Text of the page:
November 30 2007
After such a terrible year weather wise I was amazed at how well the new planting has done. I spent a couple of days at the end of November preparing the new beds for the winter. I have resisted doing too much around the new plants to allow them to get their roots down and established, so to some extent the weeds have had an easy time. Their were surprisingly few dandelions and docks but the nettles have really gone to town. They have spread like wildfire and I needed gloves to get them out. I also removed buckets full of violets. Violets are our new weeds. They are very beautiful weeds but do tend to take over when you are not looking.
Most of the new plants have thrived, many doubling in size or more.
I planted decorative gourds at the foot of the Leylandi skeletons hoping that they would give us some quick foliage over the dead trees. They did. Along with several fruit. Next year it will be edible squash.
I have planted 5 climbing or rambling roses along the row of Leylandi and they have all survived. Best of all has been the Rosa ‘Rambling Rector’. I have great hopes for this plant. It is such a vigorous rambler and I am hoping that it not only covers a good section of the ex-Leylandi but it grows into the field maple at the end of the garden. Another rose that is doing well is the Rosa banksiae ‘Lutea’ that was given to me at an open garden event, by the garden owner I stress, in exchange for a seedling of Piptanthus nepalensis, the Himalayan laburnum. This rose is vigorous climber, once established and bears a profusion of yellow flowers in late spring.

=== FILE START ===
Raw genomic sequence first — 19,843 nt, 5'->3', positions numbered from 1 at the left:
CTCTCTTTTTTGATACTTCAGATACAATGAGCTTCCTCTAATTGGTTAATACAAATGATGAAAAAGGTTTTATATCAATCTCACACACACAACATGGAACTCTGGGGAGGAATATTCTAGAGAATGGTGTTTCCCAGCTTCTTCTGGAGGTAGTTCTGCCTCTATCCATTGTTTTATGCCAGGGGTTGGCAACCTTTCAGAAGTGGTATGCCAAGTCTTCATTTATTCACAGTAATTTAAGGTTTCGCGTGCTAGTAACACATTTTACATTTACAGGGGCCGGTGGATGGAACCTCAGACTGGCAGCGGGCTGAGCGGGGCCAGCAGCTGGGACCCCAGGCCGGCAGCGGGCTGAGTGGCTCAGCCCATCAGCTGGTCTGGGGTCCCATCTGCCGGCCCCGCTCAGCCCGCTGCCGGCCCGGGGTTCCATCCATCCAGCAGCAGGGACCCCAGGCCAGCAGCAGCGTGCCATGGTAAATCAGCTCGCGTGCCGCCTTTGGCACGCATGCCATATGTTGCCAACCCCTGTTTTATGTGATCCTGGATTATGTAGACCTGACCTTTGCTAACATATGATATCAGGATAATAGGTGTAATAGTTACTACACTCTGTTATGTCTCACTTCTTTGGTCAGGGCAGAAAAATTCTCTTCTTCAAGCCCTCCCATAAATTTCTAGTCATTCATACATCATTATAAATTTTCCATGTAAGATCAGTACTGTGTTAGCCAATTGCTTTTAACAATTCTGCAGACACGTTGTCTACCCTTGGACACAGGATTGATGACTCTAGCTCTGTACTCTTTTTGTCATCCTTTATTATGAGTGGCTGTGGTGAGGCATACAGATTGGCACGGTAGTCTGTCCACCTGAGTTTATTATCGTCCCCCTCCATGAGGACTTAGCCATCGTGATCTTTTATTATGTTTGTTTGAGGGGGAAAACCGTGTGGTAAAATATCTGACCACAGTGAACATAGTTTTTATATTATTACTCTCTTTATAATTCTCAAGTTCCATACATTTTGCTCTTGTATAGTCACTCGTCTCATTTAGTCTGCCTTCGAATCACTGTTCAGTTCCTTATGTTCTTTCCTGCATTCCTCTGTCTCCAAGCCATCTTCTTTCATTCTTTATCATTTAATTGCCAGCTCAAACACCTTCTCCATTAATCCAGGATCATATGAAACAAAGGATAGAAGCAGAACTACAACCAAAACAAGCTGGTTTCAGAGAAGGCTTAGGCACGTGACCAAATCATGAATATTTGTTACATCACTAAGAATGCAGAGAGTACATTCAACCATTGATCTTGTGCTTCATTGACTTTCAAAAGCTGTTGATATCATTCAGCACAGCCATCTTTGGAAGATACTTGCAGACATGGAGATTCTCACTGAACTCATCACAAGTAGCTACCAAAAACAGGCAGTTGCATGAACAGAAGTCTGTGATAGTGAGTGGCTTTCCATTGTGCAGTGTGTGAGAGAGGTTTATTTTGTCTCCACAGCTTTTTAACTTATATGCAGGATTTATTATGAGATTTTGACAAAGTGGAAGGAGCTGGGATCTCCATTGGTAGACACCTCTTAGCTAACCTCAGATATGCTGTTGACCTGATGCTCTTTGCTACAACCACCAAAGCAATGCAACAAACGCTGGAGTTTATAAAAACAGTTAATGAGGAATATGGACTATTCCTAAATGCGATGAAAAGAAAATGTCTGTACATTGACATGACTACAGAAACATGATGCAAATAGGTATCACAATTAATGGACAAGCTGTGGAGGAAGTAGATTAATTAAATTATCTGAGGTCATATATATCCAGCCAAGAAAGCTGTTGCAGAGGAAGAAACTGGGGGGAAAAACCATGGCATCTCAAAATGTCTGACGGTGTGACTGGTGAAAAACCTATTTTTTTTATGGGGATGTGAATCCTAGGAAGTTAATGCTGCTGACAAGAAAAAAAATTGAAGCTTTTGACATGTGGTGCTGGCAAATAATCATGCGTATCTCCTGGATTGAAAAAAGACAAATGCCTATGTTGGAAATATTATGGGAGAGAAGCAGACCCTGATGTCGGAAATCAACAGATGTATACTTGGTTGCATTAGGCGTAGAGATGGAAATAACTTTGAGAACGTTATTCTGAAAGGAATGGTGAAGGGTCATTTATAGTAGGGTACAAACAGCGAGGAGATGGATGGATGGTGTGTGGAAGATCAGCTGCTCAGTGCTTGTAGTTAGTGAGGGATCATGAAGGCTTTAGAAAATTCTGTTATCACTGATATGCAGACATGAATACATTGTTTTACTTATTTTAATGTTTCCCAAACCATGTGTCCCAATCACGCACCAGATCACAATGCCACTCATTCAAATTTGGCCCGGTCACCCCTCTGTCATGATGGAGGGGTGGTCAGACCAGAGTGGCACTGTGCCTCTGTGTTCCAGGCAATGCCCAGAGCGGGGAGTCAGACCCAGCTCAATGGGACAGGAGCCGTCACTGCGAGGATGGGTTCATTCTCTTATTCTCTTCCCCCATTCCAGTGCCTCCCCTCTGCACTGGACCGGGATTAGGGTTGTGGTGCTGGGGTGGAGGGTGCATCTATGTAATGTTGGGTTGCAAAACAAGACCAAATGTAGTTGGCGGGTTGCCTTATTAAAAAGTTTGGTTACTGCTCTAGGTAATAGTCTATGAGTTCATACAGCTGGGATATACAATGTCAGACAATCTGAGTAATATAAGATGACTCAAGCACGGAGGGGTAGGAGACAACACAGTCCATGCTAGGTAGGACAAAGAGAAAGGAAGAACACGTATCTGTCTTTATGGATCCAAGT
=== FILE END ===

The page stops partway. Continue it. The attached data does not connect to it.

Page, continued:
A struggler is the Sarcococca humilis. I got this as a small cutting from a friend about 4 years ago and I’ve been nursing it in the greenhouse since. I planted it out in spring 2007 and it is barely larger than when I put it in, BUT it is flowering at the moment. So either it has started to grow, or it’s giving it’s last hurrah and is about to expire.
The clematis have also started to get going and several have overtopped the Leylandi skeletons.
Other individuals to have done well are the Coreopsis, the Drymis winteri and the Cedrus atlantica glauca pendula. Unfortunately the Fatsia japonica looks like an elephant has stepped on it and may be a winter casualty.
Now I must finish that bower and make a seat so I can enjoy the garden in the spring.
- 2 Dec, 2007
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